The Internet Industry Association (IIA) will be holding its own legal briefing to discuss the ramifications of the conclusion of the AFACT vs. iiNet trial, calling its judgement "one of the most significant for ISPs and intermediaries".
Peter Coroneos, chief executive, IIA
iiNet was taken to court by the Australian Federation Against Copyright Theft (AFACT) in November 2008 for allegedly failing to pass on copyright infringement notifications to its customers.
With the judgement coming Thursday, the IIA's debriefing will be held on Wednesday 9 February and will be chaired by IIA chief executive, Peter Coroneos, with presentations by the association's lead lawyers, John Fairbairn and Tim Webb. QUT law professor, Brian Fitzgerald, will also be in attendance. Entry is free and will be held at the offices of Clayton Utz in Sydney at 4:30pm.
"[The trial] is a test case for the new copyright laws passed in 2006. The central issue is whether, and in what circumstances, an ISP should bear legal liability for the infringing acts of third parties. The iiNet case may not result in a clear cut win or loss. It could also be appealed to the Full Federal Court, and possibly the High Court of Australia, by either party," the IIA said in a release.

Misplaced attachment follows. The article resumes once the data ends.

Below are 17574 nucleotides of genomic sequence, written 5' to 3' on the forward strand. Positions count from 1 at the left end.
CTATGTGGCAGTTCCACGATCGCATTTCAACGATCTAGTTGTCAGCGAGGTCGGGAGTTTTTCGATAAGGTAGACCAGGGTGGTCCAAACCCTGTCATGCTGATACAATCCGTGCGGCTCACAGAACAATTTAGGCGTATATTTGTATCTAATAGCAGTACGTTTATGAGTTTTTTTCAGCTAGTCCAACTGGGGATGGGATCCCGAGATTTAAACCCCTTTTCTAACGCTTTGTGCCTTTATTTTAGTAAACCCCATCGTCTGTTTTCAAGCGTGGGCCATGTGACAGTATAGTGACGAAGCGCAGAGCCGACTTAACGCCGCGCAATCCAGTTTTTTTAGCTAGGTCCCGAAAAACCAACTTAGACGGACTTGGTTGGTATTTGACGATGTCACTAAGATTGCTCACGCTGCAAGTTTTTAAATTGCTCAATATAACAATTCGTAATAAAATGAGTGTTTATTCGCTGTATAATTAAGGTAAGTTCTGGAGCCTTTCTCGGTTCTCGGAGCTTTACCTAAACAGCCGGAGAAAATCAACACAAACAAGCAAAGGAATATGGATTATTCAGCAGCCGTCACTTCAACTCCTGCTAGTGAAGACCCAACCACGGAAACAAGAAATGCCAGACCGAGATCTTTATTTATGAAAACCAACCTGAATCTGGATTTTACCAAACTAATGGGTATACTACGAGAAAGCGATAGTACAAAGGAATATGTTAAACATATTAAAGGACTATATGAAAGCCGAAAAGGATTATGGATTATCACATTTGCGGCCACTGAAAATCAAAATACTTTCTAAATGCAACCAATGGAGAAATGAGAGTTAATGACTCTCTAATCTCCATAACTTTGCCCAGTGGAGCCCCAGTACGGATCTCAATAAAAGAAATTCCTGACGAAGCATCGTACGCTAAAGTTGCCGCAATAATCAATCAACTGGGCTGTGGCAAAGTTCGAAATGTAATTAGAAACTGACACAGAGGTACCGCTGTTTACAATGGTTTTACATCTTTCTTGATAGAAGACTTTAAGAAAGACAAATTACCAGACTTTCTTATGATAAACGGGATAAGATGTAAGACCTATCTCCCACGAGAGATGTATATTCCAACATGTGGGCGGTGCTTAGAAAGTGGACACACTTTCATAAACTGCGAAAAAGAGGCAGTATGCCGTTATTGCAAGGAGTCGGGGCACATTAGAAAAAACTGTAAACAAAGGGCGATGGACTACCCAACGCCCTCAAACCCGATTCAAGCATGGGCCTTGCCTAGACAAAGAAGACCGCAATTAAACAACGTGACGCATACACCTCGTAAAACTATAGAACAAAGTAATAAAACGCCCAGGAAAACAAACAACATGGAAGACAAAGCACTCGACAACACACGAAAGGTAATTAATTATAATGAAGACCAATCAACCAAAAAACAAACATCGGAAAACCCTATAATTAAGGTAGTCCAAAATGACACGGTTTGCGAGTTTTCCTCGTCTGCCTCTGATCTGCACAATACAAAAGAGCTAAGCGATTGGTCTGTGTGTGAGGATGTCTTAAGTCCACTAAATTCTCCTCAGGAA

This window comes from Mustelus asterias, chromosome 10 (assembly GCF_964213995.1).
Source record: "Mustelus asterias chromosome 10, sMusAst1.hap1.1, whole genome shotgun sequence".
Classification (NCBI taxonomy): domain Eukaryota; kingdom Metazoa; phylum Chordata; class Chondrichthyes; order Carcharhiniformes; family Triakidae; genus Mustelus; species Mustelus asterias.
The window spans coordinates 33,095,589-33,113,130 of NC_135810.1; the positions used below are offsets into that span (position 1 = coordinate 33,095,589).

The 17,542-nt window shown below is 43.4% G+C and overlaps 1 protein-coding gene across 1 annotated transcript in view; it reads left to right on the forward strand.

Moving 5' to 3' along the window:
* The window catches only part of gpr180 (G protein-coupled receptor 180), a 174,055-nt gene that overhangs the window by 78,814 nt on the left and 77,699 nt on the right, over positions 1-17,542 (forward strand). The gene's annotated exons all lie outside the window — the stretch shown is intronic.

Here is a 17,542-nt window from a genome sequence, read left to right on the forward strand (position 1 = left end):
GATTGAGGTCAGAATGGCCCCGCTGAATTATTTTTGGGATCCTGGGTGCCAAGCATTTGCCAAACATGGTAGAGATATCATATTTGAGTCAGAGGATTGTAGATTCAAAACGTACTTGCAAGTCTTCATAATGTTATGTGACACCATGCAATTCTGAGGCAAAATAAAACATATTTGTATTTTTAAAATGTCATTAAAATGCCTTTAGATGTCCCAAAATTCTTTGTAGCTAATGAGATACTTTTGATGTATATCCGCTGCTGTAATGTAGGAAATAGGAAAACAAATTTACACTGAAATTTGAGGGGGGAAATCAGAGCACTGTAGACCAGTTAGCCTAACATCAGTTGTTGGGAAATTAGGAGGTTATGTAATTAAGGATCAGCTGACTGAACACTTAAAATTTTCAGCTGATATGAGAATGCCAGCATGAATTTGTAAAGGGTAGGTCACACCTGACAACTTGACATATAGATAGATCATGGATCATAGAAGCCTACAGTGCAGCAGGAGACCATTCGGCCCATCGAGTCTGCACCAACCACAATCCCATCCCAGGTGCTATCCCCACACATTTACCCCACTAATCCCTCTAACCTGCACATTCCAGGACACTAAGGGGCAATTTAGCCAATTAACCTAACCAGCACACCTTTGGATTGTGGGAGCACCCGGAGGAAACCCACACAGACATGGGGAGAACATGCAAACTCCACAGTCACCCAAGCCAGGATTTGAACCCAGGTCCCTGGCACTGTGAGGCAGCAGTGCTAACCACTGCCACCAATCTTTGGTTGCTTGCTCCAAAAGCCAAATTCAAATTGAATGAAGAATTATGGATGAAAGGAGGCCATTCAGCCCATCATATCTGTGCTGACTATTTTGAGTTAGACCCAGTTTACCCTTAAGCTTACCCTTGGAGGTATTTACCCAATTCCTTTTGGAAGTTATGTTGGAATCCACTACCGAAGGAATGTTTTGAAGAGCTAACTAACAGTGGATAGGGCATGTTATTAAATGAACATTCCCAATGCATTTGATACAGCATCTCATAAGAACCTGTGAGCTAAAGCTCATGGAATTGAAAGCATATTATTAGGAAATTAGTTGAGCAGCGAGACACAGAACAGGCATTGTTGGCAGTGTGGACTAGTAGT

"Regardless of the decision in iiNet, the safe harbour regime remains in urgent need of reform. At present it protects only carriage service providers. In the future it must recognise and protect a wider range of intermediaries, in particular online content hosts, libraries and search portals."
The IIA has been involved with the case from the beginning, applying to be considered as amicus curiae (a friend of the court), but was ultimately rejected from contributing to the trial after Justice Cowdroy determined the association had nothing new or different to add to proceedings. Despite its exclusion from the trial however, the IIA has stood firm on its attitude towards the case.
More information on the debriefing is available at the IIA website.